Every family is different, which means every family needs a different type of estate plan. Estate plans can contain a large variety of documents and instruments to help you achieve the vision you have for your family’s future financial security. Trusts can often be an essential tool to help create the perfect estate plan. There are a wide variety of trusts that you can use and it is important to consider the possibilities for each.
One type of trust is called a “testamentary trust.” Testamentary trusts are those that are created through your Last Will and Testament or otherwise only come into being at the time of your death. One advantage to this type of trust is that you are still free to do what you like with the assets during your lifetime. However, a large disadvantage is that this type of trust will not avoid probate, which is a large advantage of most other trusts.
Living trusts, or revocable trusts, are trusts that you create during your lifetime. With a living trust, the assets still belong to the trust creator. You can change or even completely eliminate the trust at any time, which is a large benefit. A downside to a living trust, however, is that the income from the trust is still the income of the trust’s creator for purposes of income taxes. Moreover, the assets in the trust can still be reached or even seized by any creditors of the trust’s creator.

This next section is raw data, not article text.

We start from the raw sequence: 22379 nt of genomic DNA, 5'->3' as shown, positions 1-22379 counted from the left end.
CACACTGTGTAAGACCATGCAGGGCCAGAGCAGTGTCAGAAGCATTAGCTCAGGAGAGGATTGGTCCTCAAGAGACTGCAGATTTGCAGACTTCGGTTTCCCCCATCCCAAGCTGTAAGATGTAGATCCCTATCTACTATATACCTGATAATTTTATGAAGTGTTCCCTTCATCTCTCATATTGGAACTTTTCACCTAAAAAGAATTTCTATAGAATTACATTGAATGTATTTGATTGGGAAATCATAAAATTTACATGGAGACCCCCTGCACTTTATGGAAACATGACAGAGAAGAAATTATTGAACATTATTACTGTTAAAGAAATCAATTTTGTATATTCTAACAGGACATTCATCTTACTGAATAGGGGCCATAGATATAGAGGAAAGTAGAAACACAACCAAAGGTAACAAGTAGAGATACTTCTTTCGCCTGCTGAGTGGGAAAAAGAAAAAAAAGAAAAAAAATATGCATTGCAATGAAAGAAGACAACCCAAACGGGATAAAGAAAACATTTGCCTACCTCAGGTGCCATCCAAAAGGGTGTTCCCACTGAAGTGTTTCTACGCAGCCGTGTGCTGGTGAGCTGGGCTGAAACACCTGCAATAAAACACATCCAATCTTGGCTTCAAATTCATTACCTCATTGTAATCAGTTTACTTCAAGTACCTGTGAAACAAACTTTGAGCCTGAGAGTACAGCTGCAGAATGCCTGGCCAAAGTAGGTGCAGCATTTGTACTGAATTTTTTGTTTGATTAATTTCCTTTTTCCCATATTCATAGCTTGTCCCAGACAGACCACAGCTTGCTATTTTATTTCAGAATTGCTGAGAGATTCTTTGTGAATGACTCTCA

Irrevocable trusts provide much more protection for the assets inside. Once the trust is created, the assets no longer belong to the trust’s creator, but rather to the trust itself. Accordingly, creditors can no longer seize those assets and the income is not income to the trust’s creator. However, as the name suggests, once the trust is created, it is permanent.
There are also a variety of special interest trusts. For example, gun trusts allow firearms enthusiasts to place firearms into a trust, allowing the trust creator and the beneficiaries to all use and possess particular firearms without having to do the paperwork or pay transfer fees required by federal law. Similarly, if your family owns a vacation home or cabin, a cabin trust can help ease family tension over the use, upkeep, or sale of the cabin later on.
We have extensive experience in assisting our clients with selecting the right type of trust to suit their needs. Call us today at (320) 299-4249 to talk about your assets and your goals.